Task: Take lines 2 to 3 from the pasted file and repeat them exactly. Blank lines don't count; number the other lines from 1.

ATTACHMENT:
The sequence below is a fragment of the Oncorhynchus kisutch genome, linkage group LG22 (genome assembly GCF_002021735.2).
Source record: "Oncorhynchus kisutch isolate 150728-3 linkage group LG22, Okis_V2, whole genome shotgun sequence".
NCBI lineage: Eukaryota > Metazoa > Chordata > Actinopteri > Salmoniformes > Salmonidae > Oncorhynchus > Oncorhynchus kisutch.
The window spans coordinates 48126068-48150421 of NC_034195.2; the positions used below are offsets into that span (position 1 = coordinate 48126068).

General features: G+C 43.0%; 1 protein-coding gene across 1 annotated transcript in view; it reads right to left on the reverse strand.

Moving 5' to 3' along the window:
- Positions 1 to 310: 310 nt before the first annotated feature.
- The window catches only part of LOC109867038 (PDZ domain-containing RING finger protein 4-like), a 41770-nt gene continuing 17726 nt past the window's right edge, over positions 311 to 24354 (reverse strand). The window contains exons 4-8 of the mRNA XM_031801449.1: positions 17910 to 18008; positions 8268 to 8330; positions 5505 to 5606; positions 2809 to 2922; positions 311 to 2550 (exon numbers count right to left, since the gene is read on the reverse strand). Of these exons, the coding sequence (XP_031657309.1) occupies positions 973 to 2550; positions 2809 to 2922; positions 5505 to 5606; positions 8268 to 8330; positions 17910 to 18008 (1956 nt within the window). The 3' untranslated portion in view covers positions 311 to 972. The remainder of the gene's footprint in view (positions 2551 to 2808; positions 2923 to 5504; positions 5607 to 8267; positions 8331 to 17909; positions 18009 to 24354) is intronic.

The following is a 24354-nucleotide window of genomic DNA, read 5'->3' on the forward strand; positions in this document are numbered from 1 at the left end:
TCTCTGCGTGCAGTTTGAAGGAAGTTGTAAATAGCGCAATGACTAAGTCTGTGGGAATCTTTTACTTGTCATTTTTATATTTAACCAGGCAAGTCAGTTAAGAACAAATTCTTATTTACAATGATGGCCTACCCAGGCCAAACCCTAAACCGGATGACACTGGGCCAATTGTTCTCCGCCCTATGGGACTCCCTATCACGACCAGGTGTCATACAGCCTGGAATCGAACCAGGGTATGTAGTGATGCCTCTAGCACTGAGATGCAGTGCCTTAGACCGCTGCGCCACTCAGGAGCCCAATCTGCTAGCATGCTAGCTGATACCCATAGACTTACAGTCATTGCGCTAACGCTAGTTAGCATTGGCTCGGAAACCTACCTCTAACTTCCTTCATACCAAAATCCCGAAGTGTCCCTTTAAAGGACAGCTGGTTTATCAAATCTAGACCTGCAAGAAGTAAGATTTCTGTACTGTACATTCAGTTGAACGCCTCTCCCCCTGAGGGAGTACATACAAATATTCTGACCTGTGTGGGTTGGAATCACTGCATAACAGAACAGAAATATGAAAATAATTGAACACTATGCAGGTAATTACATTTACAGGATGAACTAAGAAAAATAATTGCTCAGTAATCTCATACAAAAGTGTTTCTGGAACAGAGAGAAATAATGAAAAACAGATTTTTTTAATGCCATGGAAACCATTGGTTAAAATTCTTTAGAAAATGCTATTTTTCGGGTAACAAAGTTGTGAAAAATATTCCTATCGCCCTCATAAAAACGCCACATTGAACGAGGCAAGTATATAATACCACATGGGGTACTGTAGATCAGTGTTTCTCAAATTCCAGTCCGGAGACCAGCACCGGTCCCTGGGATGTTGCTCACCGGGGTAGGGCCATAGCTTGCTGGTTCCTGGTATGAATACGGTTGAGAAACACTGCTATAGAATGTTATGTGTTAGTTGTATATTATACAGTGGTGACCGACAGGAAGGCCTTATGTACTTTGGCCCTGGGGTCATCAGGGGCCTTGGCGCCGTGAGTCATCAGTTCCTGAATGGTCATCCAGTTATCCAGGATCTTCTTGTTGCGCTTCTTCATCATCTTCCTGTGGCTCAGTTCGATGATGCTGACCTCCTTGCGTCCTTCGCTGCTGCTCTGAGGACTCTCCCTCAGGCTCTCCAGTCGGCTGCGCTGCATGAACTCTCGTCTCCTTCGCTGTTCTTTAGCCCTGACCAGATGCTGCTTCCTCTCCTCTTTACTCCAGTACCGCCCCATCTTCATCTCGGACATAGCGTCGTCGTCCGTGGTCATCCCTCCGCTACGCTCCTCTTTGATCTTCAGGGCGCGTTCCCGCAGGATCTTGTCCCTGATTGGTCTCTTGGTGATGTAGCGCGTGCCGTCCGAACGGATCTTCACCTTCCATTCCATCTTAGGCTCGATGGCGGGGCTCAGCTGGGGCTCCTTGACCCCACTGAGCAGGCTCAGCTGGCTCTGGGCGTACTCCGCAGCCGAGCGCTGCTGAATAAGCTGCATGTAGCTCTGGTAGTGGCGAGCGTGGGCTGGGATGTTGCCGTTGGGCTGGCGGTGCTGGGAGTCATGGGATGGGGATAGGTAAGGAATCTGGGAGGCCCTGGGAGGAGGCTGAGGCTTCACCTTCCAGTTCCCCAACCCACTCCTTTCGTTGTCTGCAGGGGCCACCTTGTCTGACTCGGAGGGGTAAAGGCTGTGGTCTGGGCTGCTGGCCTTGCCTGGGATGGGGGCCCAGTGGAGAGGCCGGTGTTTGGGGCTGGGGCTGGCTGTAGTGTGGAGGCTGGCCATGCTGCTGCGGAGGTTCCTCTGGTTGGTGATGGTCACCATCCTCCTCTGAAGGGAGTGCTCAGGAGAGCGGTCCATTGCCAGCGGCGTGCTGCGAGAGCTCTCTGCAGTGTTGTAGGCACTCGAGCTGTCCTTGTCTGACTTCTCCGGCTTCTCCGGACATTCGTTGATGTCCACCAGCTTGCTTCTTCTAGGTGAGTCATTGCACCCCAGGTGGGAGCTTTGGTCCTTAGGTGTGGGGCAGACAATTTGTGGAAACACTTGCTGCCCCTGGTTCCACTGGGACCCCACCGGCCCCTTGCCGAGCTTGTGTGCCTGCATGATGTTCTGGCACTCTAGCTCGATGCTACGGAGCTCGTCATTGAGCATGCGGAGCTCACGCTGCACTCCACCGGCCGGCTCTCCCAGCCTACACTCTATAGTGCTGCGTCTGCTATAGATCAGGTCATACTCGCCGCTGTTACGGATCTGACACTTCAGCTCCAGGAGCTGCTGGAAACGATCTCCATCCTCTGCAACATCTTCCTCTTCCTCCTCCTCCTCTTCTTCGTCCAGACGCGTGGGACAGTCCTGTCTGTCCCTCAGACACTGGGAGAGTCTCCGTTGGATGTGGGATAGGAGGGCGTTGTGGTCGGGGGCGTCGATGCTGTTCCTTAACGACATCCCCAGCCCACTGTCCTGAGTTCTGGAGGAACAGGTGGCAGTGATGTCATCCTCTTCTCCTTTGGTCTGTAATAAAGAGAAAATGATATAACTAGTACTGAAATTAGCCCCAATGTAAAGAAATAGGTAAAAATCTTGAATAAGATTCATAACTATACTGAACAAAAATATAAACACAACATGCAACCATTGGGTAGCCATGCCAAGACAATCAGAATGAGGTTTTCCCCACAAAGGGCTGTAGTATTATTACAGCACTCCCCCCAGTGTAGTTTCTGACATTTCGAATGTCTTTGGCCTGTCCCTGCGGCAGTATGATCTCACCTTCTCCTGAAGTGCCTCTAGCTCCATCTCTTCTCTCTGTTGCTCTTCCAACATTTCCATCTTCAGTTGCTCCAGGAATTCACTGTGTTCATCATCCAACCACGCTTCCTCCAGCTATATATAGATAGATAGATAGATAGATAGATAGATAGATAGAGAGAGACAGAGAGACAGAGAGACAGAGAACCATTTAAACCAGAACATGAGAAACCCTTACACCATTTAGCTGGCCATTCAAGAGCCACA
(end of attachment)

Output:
Source record: "Oncorhynchus kisutch isolate 150728-3 linkage group LG22, Okis_V2, whole genome shotgun sequence".
NCBI lineage: Eukaryota > Metazoa > Chordata > Actinopteri > Salmoniformes > Salmonidae > Oncorhynchus > Oncorhynchus kisutch.